Revive Our Hearts Podcast

Leslie Basham: Nancy Leigh DeMoss asks, “Do you know that God is right beside you today?”

Nancy Leigh DeMoss: Not the fact that you feel God is with you, not the fact that you think God is with you, not the fact that you can sense His presence but the fact that He is there. That’s the cure. That’s the solution. That’s the antidote to all fear.

As you walk through that valley, He walks with you as a companion to share the experience with you.

Leslie: This is Revive Our Hearts with Nancy Leigh DeMoss for Friday, August 7.

Over the past year, a lot of families have known need and uncertainty like never before. All have been tempted by fear. Some have responded with faith. It’s the kind of faith we’ve been exploring with Nancy in the series, The Lord is My Shepherd.

Nancy: If you get on the Internet and go to phobialist.com, you’ll find a collection of more than 500 fears and phobias compiled by a man named Fredd Culbertson. I’m not sure why he made this a hobby.

Among the fears he lists, let me read you a few, just some that start with the letter “A.” There’s a whole long alphabetical list there. Let’s see if you have any of these fears.

  • - the fear of darkness

I don’t know if I’m pronouncing all these correctly.

  • Acrophobia- the fear of heights
  • Agateophobia- the fear of insanity
  • Agliophobia- the fear of pain
  • Aichmophobia- the fear of needles or pointed objects
  • Anuptaphobia- the fear of staying single

Oh yes, I’m an Anuptaphobic. Is that what you would be?

  • Apiphobia- the fear of bees
  • Arachibutyrophobia- Of course you know that that is the fear of peanut butter sticking to the roof of your mouth.
  • Atomosophobia- fear of atomic explosions

I’d say that is a fearful thing.

  • Atychiphobia- fear of failure

And here’s one I had to grab from the “P” section:

  • Pentheraphobia - Of course you know that is fear of mother-in-law.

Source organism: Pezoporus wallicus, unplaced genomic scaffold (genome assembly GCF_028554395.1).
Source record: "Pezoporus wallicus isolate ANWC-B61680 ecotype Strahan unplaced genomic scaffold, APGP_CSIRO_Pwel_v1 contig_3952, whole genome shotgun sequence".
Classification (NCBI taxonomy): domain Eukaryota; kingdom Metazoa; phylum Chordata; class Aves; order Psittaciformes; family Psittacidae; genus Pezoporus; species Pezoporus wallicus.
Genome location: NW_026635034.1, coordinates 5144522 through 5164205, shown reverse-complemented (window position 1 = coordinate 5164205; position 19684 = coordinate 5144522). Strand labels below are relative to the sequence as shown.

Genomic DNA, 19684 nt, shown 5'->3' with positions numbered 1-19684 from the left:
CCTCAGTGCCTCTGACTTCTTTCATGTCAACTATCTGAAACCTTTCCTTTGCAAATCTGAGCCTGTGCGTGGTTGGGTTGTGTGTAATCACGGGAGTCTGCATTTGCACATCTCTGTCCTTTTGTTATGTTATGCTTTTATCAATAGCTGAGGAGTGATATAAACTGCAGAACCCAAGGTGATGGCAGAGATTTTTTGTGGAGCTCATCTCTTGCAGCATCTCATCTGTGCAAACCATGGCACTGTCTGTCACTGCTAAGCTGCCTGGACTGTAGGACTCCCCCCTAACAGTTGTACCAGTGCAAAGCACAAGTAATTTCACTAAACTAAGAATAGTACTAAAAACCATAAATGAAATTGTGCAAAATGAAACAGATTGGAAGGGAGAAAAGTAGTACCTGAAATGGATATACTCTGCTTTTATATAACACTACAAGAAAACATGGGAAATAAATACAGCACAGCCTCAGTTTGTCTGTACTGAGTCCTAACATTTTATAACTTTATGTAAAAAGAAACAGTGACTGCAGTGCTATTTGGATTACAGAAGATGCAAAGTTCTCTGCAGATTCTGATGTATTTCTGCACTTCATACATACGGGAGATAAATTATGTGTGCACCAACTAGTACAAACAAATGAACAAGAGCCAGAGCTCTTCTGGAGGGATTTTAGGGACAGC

Well, we’re in Psalm chapter 23 and the subject of fear is introduced here. We have a good shepherd, one who loves us, one who provides for us, one who ministers to our needs, but we come sometimes to fearful circumstances, fearful places.

The psalmist says in verse 4, “Even though I walk through the valley of deep darkness,” or “the valley of the shadow of death” as many of your translations say, “I will fear no evil, for you are with me.” I will fear no evil.

The psalmist acknowledges here that there is evil. It doesn’t mean you will face no evil. It doesn’t mean God will put you in this little Christian cocoon and you’ll never experience hurt or problems. You will go through this valley.

Remember we said the shepherd is leading his sheep from the lowlands up to the higher places, but they have to go through these deep, dark ravines that are dangerous. God is taking us to higher ground. He’s taking us to Christ-likeness. He is sanctifying us so that one day we can be glorified. We can be like His Son Jesus.

But in the process we will have to face evil even as Jesus did here on this earth. He was tempted by the evil one. He was tested. He was tried. There is a cross in our gospel. In fact, we have no gospel if we have no cross. There’s no salvation apart from Jesus having walked through the valley of deep darkness.

So as we follow in His steps, God leads us to take up our cross and follow Him. In this world there is darkness. There is death. There is evil. But the key here is that we don’t have to fear it because the One who is righteousness, the One who is light, the One who is life, is with us. “I will fear no evil for you are with me.”

Hebrews chapter 2 tells us that since we are all flesh and blood Jesus himself became flesh and blood so that “through death he might destroy the one who has the power of death, that is, the devil, and deliver all those who through fear of death were subject to lifelong slavery” (verses 14-15).

That’s the victory of Calvary. It’s there that Jesus crushed the serpent. It’s where He stripped him of his power. Through fear of death, through fear of the deep, dark valley of the shadow of death, Satan had kept people in bondage, in slavery, for all their lives. The gospel is that Jesus Christ came to set you free from that slavery, free from that bondage, free from that fear of death, free from the fear of the deep valley.